Steven Heighton volunteered at a refugee camp, and his memoir Reaching Mithymna is an eyewitness account of the Syrian refugee crisis.
In 2015, the fifth year of the Syrian civil war, Heighton volunteered as an aid worker. Within hours of arriving in Mithymna, a city on the small Greek island of Lesvos, he was put to work, dropped in with scant knowledge of who was in charge or what was expected of him. Facts dropped into place only as he discovered them, reflecting the sense of dislocation that dominated life on the island.
Heighton was assigned to unload cold, wet refugees who had just crossed the dangerous strait from Turkey—the first stop on a chain that, with luck, would lead to asylum in a country that needed, and tolerated, large-scale immigration. There was little time for personal interaction. Scenes convey the sense of an endless tide of desperate immigrants, as well as capturing complaining Greeks who faced financial and unemployment burdens of their own.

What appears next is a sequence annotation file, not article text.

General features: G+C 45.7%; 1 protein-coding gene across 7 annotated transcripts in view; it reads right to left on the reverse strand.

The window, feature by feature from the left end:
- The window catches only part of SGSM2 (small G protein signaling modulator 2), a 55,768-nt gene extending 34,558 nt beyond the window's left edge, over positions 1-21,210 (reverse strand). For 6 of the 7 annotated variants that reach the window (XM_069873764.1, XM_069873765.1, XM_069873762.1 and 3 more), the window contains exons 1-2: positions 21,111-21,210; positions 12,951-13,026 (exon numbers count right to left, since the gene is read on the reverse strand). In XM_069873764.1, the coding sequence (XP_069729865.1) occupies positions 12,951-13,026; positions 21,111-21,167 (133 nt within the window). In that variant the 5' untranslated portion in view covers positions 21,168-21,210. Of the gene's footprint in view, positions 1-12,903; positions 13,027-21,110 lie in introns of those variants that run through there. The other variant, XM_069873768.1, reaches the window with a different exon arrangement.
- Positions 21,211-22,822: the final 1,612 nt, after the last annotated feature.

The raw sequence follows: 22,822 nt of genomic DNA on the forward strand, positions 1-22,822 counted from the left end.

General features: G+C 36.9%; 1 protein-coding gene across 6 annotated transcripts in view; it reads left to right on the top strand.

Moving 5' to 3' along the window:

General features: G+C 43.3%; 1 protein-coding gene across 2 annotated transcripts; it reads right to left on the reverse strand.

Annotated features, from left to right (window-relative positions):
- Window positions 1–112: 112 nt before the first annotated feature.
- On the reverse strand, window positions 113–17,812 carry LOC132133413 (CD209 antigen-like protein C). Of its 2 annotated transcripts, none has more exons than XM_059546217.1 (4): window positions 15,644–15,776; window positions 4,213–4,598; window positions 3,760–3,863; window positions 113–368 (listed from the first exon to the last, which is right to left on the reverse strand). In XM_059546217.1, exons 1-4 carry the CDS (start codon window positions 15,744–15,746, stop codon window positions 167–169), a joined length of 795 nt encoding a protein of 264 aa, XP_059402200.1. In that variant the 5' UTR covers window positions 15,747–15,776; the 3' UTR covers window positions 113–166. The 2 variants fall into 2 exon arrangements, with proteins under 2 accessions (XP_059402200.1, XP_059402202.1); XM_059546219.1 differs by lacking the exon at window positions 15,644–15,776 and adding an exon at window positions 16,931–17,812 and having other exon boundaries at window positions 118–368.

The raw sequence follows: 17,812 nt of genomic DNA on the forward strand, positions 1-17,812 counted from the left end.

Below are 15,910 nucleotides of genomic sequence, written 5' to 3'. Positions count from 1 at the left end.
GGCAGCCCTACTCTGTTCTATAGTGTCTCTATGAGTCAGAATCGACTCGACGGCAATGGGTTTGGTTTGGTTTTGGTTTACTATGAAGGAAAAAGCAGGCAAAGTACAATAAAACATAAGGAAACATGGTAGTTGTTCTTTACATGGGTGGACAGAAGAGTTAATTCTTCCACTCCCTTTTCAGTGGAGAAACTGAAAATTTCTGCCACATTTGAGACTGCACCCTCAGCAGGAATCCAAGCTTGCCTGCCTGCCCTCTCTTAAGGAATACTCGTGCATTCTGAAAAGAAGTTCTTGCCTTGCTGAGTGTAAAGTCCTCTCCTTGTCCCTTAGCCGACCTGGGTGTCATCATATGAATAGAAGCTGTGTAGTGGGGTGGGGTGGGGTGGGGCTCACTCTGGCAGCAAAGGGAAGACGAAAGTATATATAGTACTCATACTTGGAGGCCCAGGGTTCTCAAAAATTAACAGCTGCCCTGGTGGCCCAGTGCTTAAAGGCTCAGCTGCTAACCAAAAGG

The book avoids political arguments and easy conclusions in favor of facts and sharp details. One volunteer notes that boats failing to land within a narrow time frame risk tides that propel them onto the open sea; a scrap of paper flutters from departing migrants and bears the farewell, “We thank you.” Sparing but rich portraits of individuals arise, as of a senior aid worker who surveys the mess left behind by humans held overnight without latrines and picks up the waste himself, without comment or a request for help. Such small gestures, alongside occasional acts of rebellion against rules designed to control and deny desperation, vibrate with life.
The volunteer’s memoir Reaching Mithymna leaves searing impressions of the Syrian refugee crisis with its unembroidered facts and experiences.
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